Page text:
During this time Alexander published books on Hawaiian history and the Hawaiian language. His younger brother Samuel Thomas Alexander founded Alexander & Baldwin with his wife's brother Henry Perrine Baldwin. The swimming pool and athletic field at the school are named for Alexander family members.[5][6] In spring 1871 Alexander became Royal Surveyor-General, and Edward Payson Church replaced him as president of Punahou. As the head of the Kingdom's Survey Department, Alexander led a trigonometrical mapping project that eventually produced a map of the islands which the Kingdom showcased at the 1876 World's Fair in Philadelphia.[7] Alexander with Luther Aholo represented the Kingdom of Hawaii at the International Meridian Conference, held in Washington, DC, in October 1884. This conference resulted in the selection of the Greenwich Meridian as an international standard for zero degrees longitude.[8][9] On November 6, 1874 Alexander was appointed to the Board of education, and then in 1896 Commissioner of Public Instruction.[10] After Hawaii was annexed into the United States in 1898, Alexander was surveyor of the Territory of Hawaii. He assisted the U.S. National Geodetic Survey mapping the islands.[10] He was a founding member of the Hawaiian Historical Society (during its second incarnation in 1893) and served as its first corresponding secretary. He wrote many articles for its journal.[11]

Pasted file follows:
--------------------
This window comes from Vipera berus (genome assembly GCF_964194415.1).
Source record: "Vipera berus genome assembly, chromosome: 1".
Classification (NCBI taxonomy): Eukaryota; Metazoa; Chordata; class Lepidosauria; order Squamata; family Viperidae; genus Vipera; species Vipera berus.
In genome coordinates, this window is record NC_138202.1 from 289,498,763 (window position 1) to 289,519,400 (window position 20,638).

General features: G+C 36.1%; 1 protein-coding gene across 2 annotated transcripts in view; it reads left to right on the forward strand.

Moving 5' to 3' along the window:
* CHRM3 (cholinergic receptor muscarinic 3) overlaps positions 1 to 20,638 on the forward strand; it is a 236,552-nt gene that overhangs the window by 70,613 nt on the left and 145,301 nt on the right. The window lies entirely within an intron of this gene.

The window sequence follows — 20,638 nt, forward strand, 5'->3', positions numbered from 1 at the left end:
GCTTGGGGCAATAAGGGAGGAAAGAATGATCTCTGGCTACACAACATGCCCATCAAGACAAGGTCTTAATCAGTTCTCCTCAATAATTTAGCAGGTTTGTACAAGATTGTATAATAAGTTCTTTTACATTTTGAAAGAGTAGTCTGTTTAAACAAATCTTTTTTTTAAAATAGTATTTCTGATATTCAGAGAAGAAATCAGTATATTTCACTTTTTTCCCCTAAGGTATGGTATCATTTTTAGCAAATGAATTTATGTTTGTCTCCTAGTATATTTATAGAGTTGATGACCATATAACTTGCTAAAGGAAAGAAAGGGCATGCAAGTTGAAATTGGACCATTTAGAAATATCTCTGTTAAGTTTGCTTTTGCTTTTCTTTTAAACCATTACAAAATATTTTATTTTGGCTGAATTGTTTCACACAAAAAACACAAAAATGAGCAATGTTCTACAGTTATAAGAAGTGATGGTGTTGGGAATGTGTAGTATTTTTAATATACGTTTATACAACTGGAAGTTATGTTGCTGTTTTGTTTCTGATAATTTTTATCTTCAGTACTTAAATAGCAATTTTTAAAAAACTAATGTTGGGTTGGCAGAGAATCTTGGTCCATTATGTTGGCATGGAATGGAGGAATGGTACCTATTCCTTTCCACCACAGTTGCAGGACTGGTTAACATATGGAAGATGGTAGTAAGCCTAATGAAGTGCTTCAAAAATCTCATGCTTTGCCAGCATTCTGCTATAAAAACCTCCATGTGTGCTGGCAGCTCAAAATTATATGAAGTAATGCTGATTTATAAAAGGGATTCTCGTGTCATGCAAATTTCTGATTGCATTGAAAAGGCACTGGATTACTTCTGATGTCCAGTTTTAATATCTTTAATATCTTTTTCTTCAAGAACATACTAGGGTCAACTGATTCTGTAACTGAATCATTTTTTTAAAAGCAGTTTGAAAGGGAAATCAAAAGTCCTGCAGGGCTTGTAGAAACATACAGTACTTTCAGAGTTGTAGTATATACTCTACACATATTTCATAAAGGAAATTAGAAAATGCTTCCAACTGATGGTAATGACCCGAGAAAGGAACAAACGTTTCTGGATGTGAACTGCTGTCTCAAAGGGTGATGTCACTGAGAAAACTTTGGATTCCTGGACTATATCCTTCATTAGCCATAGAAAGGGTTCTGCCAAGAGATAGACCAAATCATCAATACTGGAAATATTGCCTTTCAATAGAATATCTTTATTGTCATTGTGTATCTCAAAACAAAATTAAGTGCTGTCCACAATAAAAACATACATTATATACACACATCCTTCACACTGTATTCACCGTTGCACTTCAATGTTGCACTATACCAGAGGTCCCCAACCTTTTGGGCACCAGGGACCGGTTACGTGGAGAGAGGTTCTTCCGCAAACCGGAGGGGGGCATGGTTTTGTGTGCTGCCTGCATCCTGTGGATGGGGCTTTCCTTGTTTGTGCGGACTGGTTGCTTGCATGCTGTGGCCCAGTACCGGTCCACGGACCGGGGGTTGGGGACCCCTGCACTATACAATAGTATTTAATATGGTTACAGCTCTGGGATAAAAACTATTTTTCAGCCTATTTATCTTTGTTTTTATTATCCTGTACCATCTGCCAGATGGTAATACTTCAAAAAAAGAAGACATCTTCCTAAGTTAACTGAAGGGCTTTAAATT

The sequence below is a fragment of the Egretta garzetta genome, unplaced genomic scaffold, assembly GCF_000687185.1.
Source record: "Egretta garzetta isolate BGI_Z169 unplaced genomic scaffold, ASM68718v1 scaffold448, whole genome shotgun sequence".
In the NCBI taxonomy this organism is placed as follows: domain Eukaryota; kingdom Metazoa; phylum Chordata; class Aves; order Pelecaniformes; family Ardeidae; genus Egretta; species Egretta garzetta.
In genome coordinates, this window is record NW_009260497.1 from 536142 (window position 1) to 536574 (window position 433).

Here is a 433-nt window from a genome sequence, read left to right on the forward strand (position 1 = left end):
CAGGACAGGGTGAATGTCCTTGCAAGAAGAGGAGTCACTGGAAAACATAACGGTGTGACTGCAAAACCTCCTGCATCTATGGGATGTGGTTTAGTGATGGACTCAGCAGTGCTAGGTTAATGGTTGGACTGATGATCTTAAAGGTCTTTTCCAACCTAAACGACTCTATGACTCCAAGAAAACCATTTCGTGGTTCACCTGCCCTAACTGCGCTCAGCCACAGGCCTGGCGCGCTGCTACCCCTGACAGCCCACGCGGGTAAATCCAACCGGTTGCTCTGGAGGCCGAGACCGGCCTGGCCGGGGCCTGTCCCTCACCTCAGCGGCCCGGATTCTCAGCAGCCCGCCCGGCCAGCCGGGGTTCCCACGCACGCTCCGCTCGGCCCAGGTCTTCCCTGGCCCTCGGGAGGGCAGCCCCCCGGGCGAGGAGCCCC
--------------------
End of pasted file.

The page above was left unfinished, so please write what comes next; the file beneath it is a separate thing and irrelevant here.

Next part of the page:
Family and deathEdit

Yale awarded him an honorary Doctor of laws degree in 1903.[2] He died February 21, 1913 at the Queen's Medical Center in Honolulu. He and his wife are buried in the cemetery at Kawaiahaʻo Church, across the street from where he was born.[12] Daughter Mary Charlotte Alexander (1874–1961) wrote a biography of both her grandfathers[13][14] and a history of Hawaii.[15] Daughter Agnes Baldwin Alexander (1875–1971) became a follower of the Baháʼí Faith and author.[16] She learned the Esperanto language[17] and moved to Japan.[18] He had sons William Douglas Alexander (1861–1936), Arthur Chambers Alexander (1863–1954), and Henry Edward Mansfield Alexander (June 10, 1868—August 22, 1900). William Douglas (sometimes called W.D. Alexander Jr.), was in San Francisco during the 1906 San Francisco earthquake. He survived with only a few important papers stuffed in his coat.[19] Arthur became a professor of Physics at the University of California, Berkeley and authored his own textbook.[20]